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Aug 2 (Reuters) - More than half of all investment-grade corporate bonds in the euro zone now trade with sub-zero yields, with the pool growing in July to its biggest on record, Tradeweb data showed on Monday.
Bond markets rallied sharply in July, sending yields tumbling across the world as a slowdown in economic momentum, fears around the Delta coronavirus variant and the unwinding of bets against bonds all sent investors into fixed income markets, supported by dovish messaging from central bankers.
Credit markets were a key beneficiary and some 1.87 trillion euros of investment-grade corporate debt traded on the Tradeweb platform closed July with a sub-zero yield, accounting for 50.7% of the nearly 3.7 trillion euro market.
That’s the highest on record, according to data going back to 2016.
In June, negative-yielding corporate debt amounted to 1.3 trillion euros, or 37.5% of the total.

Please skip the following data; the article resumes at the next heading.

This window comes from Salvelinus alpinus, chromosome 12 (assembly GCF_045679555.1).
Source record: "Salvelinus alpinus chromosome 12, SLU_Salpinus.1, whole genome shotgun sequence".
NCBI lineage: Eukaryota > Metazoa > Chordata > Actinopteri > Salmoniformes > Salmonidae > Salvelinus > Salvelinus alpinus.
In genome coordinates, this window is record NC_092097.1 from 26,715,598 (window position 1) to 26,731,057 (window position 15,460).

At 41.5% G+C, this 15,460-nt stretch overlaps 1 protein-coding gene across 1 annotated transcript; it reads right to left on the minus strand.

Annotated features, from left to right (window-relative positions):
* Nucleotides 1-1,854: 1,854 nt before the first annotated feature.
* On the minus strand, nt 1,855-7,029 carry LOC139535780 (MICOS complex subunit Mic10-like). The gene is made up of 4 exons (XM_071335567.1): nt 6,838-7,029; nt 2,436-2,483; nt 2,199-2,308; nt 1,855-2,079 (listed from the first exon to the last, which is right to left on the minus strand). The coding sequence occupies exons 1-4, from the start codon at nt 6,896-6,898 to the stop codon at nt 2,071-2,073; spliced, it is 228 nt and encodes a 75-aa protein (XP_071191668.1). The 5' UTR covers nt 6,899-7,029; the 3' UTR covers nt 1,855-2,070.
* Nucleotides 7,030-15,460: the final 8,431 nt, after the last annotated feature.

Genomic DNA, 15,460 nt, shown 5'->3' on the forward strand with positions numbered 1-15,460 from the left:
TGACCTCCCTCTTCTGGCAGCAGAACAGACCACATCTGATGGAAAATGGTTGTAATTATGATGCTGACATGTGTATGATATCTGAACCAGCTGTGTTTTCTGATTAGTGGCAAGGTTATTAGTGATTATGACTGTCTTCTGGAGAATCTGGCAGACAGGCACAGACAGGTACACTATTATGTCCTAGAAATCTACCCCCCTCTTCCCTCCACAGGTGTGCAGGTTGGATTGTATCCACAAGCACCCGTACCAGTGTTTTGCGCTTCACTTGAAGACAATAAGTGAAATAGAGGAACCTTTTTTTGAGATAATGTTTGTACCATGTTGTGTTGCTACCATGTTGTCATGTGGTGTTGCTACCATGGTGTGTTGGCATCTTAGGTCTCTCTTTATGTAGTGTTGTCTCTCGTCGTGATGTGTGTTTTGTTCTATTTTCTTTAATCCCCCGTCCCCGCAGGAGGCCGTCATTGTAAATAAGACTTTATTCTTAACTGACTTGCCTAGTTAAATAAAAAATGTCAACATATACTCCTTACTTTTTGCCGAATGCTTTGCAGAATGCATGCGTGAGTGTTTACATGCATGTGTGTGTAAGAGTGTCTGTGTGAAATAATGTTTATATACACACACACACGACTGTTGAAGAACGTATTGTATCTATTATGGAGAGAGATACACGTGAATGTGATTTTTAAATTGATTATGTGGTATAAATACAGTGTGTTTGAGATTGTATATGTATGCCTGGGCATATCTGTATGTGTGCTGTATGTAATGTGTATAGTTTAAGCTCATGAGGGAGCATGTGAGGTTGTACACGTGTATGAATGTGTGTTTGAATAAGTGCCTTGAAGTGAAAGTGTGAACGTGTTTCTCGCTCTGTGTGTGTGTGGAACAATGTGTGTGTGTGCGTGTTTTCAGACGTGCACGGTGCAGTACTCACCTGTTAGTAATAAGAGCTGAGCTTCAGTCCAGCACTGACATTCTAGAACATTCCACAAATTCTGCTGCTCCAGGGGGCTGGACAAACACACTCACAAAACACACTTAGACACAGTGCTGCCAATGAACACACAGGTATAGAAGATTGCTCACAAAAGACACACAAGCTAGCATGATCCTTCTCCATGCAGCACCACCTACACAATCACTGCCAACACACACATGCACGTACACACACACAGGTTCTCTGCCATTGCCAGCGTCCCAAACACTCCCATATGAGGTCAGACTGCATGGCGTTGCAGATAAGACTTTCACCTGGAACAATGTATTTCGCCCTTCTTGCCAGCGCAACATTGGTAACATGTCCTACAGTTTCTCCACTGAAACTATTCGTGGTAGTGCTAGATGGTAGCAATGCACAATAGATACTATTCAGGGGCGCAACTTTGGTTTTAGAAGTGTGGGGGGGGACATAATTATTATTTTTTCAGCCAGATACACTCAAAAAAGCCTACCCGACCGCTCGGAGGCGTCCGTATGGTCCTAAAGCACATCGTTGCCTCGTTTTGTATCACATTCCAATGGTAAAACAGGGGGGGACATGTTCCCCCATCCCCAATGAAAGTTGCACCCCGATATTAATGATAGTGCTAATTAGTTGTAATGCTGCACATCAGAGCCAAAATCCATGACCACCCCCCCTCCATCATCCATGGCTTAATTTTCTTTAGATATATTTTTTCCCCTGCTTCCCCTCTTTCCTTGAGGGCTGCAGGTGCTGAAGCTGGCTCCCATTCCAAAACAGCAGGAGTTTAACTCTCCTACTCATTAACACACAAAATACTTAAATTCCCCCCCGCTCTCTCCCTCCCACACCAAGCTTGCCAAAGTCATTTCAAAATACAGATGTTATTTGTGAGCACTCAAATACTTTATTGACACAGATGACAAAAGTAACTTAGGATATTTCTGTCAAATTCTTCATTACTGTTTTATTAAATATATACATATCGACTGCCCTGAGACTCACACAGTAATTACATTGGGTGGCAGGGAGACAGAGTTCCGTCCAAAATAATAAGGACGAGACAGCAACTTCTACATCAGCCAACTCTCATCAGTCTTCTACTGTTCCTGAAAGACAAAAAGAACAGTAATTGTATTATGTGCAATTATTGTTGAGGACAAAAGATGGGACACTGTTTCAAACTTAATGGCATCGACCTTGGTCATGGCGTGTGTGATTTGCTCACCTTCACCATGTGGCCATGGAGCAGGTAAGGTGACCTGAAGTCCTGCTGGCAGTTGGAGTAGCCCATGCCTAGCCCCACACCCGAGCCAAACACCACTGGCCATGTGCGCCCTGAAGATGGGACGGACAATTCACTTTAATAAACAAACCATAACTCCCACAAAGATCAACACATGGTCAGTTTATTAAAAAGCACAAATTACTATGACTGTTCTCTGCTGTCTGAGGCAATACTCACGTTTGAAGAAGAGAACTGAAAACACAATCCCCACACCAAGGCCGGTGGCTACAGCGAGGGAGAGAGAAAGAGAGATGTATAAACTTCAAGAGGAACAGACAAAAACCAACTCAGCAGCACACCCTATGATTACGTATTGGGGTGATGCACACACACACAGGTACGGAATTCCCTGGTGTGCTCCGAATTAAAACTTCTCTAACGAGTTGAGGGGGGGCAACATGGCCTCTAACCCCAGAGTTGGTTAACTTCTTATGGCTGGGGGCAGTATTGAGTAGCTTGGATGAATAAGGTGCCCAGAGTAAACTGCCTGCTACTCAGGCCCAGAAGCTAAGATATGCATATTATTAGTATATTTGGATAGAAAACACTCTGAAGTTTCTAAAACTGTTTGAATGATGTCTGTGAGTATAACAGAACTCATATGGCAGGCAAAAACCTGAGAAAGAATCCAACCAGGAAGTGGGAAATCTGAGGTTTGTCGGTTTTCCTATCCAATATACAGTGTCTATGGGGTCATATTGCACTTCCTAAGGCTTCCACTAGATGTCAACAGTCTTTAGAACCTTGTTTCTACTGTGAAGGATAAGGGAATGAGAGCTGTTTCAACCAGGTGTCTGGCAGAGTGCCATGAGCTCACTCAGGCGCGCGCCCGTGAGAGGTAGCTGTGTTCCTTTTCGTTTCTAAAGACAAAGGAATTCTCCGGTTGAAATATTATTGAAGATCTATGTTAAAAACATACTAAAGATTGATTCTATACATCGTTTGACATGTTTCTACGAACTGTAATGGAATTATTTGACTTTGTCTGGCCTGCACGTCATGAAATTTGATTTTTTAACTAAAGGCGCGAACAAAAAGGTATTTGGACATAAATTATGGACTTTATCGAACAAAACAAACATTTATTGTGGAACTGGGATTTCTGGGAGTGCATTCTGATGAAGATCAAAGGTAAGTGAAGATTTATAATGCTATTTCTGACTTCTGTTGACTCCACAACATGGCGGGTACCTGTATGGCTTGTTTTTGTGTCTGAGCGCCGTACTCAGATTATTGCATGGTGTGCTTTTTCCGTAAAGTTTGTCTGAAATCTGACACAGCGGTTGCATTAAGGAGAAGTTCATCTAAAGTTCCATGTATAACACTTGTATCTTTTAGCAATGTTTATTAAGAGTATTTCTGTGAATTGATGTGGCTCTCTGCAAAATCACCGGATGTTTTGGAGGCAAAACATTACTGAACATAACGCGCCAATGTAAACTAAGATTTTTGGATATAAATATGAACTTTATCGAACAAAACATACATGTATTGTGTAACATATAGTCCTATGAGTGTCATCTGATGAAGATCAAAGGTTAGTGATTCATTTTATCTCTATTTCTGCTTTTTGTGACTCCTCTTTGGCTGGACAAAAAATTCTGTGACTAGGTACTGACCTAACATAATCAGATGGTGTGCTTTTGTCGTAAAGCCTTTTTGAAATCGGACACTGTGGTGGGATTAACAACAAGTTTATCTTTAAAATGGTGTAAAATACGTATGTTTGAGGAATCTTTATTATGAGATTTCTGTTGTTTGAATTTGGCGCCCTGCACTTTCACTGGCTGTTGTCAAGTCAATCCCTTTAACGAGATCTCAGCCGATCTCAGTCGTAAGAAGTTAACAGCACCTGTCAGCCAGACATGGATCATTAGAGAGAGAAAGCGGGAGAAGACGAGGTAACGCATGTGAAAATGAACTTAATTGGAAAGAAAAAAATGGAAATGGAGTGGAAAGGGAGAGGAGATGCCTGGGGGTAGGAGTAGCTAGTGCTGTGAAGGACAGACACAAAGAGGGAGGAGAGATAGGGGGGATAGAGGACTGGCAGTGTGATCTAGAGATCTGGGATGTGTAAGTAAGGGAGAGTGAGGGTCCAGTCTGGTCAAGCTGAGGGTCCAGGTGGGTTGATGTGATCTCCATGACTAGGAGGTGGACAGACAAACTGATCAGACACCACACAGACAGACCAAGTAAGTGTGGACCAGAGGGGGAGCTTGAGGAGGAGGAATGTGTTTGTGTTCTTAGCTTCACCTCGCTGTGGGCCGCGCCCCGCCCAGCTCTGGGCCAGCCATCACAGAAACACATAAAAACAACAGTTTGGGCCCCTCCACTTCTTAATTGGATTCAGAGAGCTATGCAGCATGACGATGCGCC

The bond rally halved the average yield on the ICE BofA euro corporate index to 0.15% in July, while the premium such debt pays over safer assets shrank to the smallest since 2018.
Investment-grade funds have recorded nine straight weeks of inflows up to July 28, according to BofA data, citing EPFR figures, and attracted the highest inflows in over a year in the week to July 14.
Corporate bonds in Europe were also helped by a very quiet primary market in July. Only 8.8 billion euros of corporate issuance came to market, far below an average of 20 billion euros normally seen in July, according to ING.
Analysts said this was due to the large amount of pre-funding corporates completed earlier in the year.
The pool of negative-yielding euro-denominated government debt, meanwhile, rose to its highest since January at 6.54 trillion euros, or 70.8% of the total, according to Tradeweb.
The pool of negative-yielding British government bonds increased slightly to 684 billion pounds, still 26% of the total market, unchanged from May and June.
Reporting by Yoruk Bahceli Editing by Sujata Rao and Mark Potter
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